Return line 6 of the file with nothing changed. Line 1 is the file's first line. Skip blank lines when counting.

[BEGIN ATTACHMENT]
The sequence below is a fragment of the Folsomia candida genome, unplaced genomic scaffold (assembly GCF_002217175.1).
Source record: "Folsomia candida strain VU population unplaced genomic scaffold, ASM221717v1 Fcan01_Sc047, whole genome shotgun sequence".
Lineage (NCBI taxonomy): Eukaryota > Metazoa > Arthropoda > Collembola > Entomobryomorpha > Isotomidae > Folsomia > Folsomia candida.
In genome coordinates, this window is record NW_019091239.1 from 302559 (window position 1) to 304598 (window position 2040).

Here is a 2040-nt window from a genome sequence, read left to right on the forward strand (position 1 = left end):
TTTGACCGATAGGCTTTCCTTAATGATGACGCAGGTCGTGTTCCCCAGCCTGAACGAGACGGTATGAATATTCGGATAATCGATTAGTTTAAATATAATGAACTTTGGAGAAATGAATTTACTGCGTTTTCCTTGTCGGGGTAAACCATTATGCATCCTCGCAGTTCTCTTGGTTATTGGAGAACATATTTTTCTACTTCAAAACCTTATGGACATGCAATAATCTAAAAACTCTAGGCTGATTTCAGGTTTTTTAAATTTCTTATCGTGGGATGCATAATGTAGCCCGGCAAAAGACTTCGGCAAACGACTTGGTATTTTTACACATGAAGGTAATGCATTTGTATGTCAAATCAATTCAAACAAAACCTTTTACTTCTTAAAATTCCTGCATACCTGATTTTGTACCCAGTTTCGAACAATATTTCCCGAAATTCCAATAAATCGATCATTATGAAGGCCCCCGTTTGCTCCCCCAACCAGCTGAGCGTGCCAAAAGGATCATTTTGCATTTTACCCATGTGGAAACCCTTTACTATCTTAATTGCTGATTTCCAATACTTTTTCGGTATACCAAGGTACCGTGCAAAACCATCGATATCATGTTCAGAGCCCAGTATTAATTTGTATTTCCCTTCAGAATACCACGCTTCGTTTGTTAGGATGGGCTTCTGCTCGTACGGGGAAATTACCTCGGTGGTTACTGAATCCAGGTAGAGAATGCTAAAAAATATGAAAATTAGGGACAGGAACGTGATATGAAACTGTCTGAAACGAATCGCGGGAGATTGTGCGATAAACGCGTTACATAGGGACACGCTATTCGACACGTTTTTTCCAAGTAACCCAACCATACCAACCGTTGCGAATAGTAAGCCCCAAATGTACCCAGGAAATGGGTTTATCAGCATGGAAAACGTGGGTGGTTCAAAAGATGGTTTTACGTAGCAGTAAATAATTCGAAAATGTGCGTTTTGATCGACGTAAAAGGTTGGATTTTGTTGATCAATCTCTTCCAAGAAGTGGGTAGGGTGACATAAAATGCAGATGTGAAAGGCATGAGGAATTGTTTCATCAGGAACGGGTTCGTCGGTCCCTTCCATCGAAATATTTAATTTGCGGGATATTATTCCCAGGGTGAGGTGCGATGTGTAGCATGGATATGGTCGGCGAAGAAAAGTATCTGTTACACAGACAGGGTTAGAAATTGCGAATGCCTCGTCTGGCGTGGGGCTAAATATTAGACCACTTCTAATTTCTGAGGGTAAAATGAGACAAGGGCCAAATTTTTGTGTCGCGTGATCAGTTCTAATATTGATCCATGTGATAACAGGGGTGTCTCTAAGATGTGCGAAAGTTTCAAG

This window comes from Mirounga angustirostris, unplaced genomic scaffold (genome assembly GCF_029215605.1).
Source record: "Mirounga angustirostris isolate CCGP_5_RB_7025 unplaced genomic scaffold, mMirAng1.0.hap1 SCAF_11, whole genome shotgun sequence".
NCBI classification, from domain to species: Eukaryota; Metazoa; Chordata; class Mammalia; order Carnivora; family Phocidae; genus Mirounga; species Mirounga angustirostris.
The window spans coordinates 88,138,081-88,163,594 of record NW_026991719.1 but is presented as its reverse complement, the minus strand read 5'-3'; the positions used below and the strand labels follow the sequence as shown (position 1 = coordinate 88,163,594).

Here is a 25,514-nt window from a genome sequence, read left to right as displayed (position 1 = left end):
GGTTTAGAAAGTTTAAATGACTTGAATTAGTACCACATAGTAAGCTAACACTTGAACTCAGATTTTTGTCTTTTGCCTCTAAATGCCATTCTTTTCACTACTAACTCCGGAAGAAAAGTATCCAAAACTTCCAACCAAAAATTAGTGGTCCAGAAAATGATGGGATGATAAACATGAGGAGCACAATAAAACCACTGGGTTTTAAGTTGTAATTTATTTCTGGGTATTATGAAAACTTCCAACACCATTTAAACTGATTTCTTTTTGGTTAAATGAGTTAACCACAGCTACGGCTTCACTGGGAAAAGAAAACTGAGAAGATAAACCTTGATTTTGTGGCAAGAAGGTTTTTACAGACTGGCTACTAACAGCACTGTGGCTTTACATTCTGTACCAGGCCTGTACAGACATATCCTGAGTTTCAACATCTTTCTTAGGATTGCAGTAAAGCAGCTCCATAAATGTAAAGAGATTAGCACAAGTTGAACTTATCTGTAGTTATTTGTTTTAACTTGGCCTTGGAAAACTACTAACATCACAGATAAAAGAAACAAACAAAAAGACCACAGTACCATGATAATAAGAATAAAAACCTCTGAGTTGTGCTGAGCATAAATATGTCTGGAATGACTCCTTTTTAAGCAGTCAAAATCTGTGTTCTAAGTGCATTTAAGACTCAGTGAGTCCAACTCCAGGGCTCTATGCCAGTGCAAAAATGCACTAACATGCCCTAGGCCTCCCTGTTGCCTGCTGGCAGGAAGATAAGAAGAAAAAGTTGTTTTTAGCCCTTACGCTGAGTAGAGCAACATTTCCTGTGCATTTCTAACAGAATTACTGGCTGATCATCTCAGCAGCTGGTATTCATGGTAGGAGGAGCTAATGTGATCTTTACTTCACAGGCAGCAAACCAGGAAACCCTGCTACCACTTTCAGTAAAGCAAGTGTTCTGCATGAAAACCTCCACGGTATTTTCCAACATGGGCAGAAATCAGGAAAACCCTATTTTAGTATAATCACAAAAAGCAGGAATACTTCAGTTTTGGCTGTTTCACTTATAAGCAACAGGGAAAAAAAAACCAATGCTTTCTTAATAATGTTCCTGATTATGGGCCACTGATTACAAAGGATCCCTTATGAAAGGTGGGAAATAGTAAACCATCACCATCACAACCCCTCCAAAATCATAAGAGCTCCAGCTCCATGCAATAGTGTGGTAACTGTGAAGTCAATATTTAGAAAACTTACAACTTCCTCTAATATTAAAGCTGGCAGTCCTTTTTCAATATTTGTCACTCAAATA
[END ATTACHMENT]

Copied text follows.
TTTGACCGATAGGCTTTCCTTAATGATGACGCAGGTCGTGTTCCCCAGCCTGAACGAGACGGTATGAATATTCGGATAATCGATTAGTTTAAATATAATGAACTTTGGAGAAATGAATTTACTGCGTTTTCCTTGTCGGGGTAAACCATTATGCATCCTCGCAGTTCTCTTGGTTATTGGAGAACATATTTTTCTACTTCAAAACCTTATGGACATGCAATAATCTAAAAACTCTAGGCTGATTTCAGGTTTTTTAAATTTCTTATCGTGGGATGCATAATGTAGCCCGGCAAAAGACTTCGGCAAACGACTTGGTATTTTTACACATGAAGGTAATGCATTTGTATGTCAAATCAATTCAAACAAAACCTTTTACTTCTTAAAATTCCTGCATACCTGATTTTGTACCCAGTTTCGAACAATATTTCCCGAAATTCCAATAAATCGATCATTATGAAGGCCCCCGTTTGCTCCCCCAACCAGCTGAGCGTGCCAAAAGGATCATTTTGCATTTTACCCATGTGGAAACCCTTTACTATCTTAATTGCTGATTTCCAATACTTTTTCGGTATACCAAGGTACCGTGCAAAACCATCGATATCATGTTCAGAGCCCAGTATTAATTTGTATTTCCCTTCAGAATACCACGCTTCGTTTGTTAGGATGGGCTTCTGCTCGTACGGGGAAATTACCTCGGTGGTTACTGAATCCAGGTAGAGAATGCTAAAAAATATGAAAATTAGGGACAGGAACGTGATATGAAACTGTCTGAAACGAATCGCGGGAGATTGTGCGATAAACGCGTTACATAGGGACACGCTATTCGACACGTTTTTTCCAAGTAACCCAACCATACCAACCGTTGCGAATAGTAAGCCCCAAATGTACCCAGGAAATGGGTTTATCAGCATGGAAAACGTGGGTGGTTCAAAAGATGGTTTTACGTAGCAGTAAATAATTCGAAAATGTGCGTTTTGATCGACGTAAAAGGTTGGATTTTGTTGATCAATCTCTTCCAAGAAGTGGGTAGGGTGACATAAAATGCAGATGTGAAAGGCATGAGGAATTGTTTCATCAGGAACGGGTTCGTCGGTCCCTTCCATCGAAATATTTAATTTGCGGGATATTATTCCCAGGGTGAGGTGCGATGTGTAGCATGGATATGGTCGGCGAAGAAAAGTATCTGTTACACAGACAGGGTTAGAAATTGCGAATGCCTCGTCTGGCGTGGGGCTAAATATTAGACCACTTCTAATTTCTGAGGGTAAAATGAGACAAGGGCCAAATTTTTGTGTCGCGTGATCAGTTCTAATATTGATCCATGTGATAACAGGGGTGTCTCTAAGATGTGCGAAAGTTTCAAG